• Hardscaping upgrades
  • Materials
    • Bamboo cabinetry
    • Natural linoleum floor tile
    • Low-VOC carpeting and paint
  • Solar
    • Solar thermal domestic hot water
    • Photovoltaics

The Alliance’s study recommends improving performance of the M2M green retrofits by upgrading technical and economic analysis requirements, improving utility monitoring requirements and providing more specific guidance for selection of qualified contractors. The study reviews the existing program guidelines and other HUD tools and programs to evaluate the effectiveness of the current M2M program.Download the Alliance’s Green Property Condition Assessment Recommendations for the Mark-to-Market Green Initiative.For more information on the HUD Mark-to-Market Green Initiative, visit the HUD website.

BRE Property in Chino, CA
BRE Property in Chino, CA
BRE Properties

CASE STUDY: BRE Properties

BRE Properties, Inc. (NYSE:BRE) is a real estate investment trust that owns, develops, acquires, and manages highly desirable apartment communities in the West's most sought-after places to live, including 57 properties in California. BRE has a longstanding track record of successfully adapting to the marketplace and turning challenges into opportunities, so it is only natural that they decided to partner with the California Sustainability Alliance to increase the sustainability of their multifamily housing portfolio.

The process began in 2007 with preliminary assessments of five apartment communities that were deemed representative of BRE’s California portfolio. The assessments identified measures that could improve energy, water, and natural resource efficiency. Building upon these findings, BRE worked with the Alliance to characterize the types of equipment typically used in their apartment communities and to identify energy efficiency measures that might be applicable to the full portfolio of BRE’s properties in Southern California. Numerous retrofits and operating measures were evaluated, including:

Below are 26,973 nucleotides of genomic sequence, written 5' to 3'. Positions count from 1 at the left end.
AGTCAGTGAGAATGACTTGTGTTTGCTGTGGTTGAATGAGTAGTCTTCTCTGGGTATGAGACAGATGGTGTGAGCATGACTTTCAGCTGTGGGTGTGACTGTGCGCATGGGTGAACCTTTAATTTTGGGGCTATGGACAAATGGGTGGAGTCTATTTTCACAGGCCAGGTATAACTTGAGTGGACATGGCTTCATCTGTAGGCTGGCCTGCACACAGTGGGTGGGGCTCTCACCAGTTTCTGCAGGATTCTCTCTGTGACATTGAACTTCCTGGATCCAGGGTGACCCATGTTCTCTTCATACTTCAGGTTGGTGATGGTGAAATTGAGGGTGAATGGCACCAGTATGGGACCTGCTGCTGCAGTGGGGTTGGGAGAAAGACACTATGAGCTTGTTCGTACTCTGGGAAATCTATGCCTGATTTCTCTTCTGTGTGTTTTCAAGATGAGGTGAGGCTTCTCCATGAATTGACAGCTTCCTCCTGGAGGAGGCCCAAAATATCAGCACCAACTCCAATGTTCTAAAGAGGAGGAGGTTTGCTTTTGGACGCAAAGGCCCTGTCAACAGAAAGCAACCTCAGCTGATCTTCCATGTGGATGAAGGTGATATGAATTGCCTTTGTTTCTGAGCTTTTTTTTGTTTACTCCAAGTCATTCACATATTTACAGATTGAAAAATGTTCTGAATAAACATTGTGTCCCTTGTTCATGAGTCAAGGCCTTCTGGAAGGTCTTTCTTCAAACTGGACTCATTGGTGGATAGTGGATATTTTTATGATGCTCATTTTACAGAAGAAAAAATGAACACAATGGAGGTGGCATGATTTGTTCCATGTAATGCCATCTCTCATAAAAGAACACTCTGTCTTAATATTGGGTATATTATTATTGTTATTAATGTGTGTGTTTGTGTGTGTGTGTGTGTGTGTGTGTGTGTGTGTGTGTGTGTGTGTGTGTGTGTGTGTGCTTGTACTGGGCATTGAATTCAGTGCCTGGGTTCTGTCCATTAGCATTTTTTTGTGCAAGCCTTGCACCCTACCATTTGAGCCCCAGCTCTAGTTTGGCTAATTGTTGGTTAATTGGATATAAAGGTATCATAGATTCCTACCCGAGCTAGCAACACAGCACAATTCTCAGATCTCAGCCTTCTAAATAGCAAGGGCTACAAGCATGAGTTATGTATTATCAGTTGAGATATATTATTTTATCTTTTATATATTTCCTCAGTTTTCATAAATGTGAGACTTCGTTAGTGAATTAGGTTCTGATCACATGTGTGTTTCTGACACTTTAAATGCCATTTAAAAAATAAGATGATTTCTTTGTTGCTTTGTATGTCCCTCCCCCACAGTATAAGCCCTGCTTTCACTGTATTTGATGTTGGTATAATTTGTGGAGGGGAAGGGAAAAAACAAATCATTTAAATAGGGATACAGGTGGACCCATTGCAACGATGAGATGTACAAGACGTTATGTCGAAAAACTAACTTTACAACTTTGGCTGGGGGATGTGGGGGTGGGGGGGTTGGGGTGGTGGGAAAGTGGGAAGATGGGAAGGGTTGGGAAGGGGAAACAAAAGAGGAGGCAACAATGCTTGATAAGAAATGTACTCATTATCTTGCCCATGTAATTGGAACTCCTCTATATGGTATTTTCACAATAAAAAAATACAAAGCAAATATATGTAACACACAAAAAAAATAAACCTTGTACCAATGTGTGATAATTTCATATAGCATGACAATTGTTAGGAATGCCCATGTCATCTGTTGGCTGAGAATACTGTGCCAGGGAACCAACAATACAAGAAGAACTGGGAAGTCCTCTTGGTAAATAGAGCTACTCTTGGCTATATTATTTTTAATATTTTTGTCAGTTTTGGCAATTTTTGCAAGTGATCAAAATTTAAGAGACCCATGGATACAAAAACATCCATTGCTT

• Replacing pool pumps and motors
  • Installing pool covers
  • Replacing inefficient lighting
  • Replacing through-wall A/C units
  • Tuning up or replacing other inefficient A/C units
  • Reducing pool pumping hours
  • Resetting boiler temperatures

At a typical apartment community, these measures will save over 22,500 kWh of electricity and 5,000 therms of natural gas each year, and will pay for themselves in less than two years. If implemented at BRE communities across California, these efficiency measures will result in annual energy savings of over 1.3 million kWh of electricity and 230,000 therms of natural gas. Based on this analysis, the Alliance developed a set of recommended energy efficiency measures for use at BRE’s entire portfolio. To facilitate adoption of these measures, a “Keep It Green with Energy Efficiency” handbook of best practices was created. The handbook empowers BRE on-site staffs to make incremental improvements as they carry out regular maintenance, in addition to providing a business case for larger, more capital intensive retrofit programs.

LINC Affordable Housing
LINC Affordable Housing
LINC Affordable Housing

Case Study: LINC Housing Community Housing Energy Program

LINC Housing Corporation, an affordable housing community for seniors and families, consists of 6,000 units in 45 properties throughout California. LINC’s Housing Energy Program provides education and training within LINC itself, engages in partnerships with green experts and consultants, established green building standards, developed evaluation tools, and funded improvements to four LINC communities.

In 2008, LINC partnered with the California Sustainability Alliance to receive comprehensive technical assistance and recommendations on how to improve their program offerings in the areas of energy efficiency and sustainability. Together, LINC and the Alliance developed strategies, standards, and tools for cost-effective yet green and energy efficient property modernization. Click to view the resulting Sustainability Report.

The Alliance began with a property condition assessment, including a green analysis, an energy audit, cost-benefit analyses, and implementation recommendations. All phases of the building lifecycle were considered, including design, equipment specification, construction, verification & quality assurance, and operation & maintenance. Sustainable design standards, operations and maintenance plans (including guidelines, checklists, and upgrade schedules), a sustainable procurement policy, and other policies and tools were developed to support LINC in incorporating sustainability across their entire portfolio. The Alliance also provided assistance in identifying and obtaining additional resources and funding such as financing, incentives, and rebates.

While retrofits are always site-specific, measures commonly recommended for the LINC Housing Energy Program include:

  • Lighting
  • Ceiling Fans
  • Domestic Hot Water
  • Plumbing Fixtures
  • Irrigation
  • Recycling
  • Carpet
  • Paint
  • Laundry
  • Pool Pumps
  • Pipe Insulation
  • Roof and Paint